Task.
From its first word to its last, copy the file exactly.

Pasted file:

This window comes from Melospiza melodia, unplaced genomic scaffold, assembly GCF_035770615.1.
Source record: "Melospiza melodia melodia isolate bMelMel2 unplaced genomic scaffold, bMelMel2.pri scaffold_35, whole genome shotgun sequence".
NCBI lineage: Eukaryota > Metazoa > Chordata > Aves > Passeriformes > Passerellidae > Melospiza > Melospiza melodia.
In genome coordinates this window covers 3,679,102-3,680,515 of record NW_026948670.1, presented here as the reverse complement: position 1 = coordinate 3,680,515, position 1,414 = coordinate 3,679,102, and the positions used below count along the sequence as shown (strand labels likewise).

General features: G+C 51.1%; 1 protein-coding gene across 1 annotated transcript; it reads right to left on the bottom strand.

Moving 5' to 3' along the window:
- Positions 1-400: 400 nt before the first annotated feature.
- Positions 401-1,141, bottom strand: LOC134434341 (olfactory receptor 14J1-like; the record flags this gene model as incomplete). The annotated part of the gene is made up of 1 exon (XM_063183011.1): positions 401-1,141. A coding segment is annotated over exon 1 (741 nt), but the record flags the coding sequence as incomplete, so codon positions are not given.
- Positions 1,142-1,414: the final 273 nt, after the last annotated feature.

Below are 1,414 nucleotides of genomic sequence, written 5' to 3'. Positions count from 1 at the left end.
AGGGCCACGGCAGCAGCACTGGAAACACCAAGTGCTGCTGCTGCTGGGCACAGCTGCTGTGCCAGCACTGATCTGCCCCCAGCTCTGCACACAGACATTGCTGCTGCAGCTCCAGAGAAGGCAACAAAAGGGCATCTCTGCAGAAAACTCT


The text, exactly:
This window comes from Melospiza melodia, unplaced genomic scaffold, assembly GCF_035770615.1.
Source record: "Melospiza melodia melodia isolate bMelMel2 unplaced genomic scaffold, bMelMel2.pri scaffold_35, whole genome shotgun sequence".
NCBI lineage: Eukaryota > Metazoa > Chordata > Aves > Passeriformes > Passerellidae > Melospiza > Melospiza melodia.
In genome coordinates this window covers 3,679,102-3,680,515 of record NW_026948670.1, presented here as the reverse complement: position 1 = coordinate 3,680,515, position 1,414 = coordinate 3,679,102, and the positions used below count along the sequence as shown (strand labels likewise).

General features: G+C 51.1%; 1 protein-coding gene across 1 annotated transcript; it reads right to left on the bottom strand.

Moving 5' to 3' along the window:
- Positions 1-400: 400 nt before the first annotated feature.
- Positions 401-1,141, bottom strand: LOC134434341 (olfactory receptor 14J1-like; the record flags this gene model as incomplete). The annotated part of the gene is made up of 1 exon (XM_063183011.1): positions 401-1,141. A coding segment is annotated over exon 1 (741 nt), but the record flags the coding sequence as incomplete, so codon positions are not given.
- Positions 1,142-1,414: the final 273 nt, after the last annotated feature.

Below are 1,414 nucleotides of genomic sequence, written 5' to 3'. Positions count from 1 at the left end.
AGGGCCACGGCAGCAGCACTGGAAACACCAAGTGCTGCTGCTGCTGGGCACAGCTGCTGTGCCAGCACTGATCTGCCCCCAGCTCTGCACACAGACATTGCTGCTGCAGCTCCAGAGAAGGCAACAAAAGGGCATCTCTGCAGAAAACTCT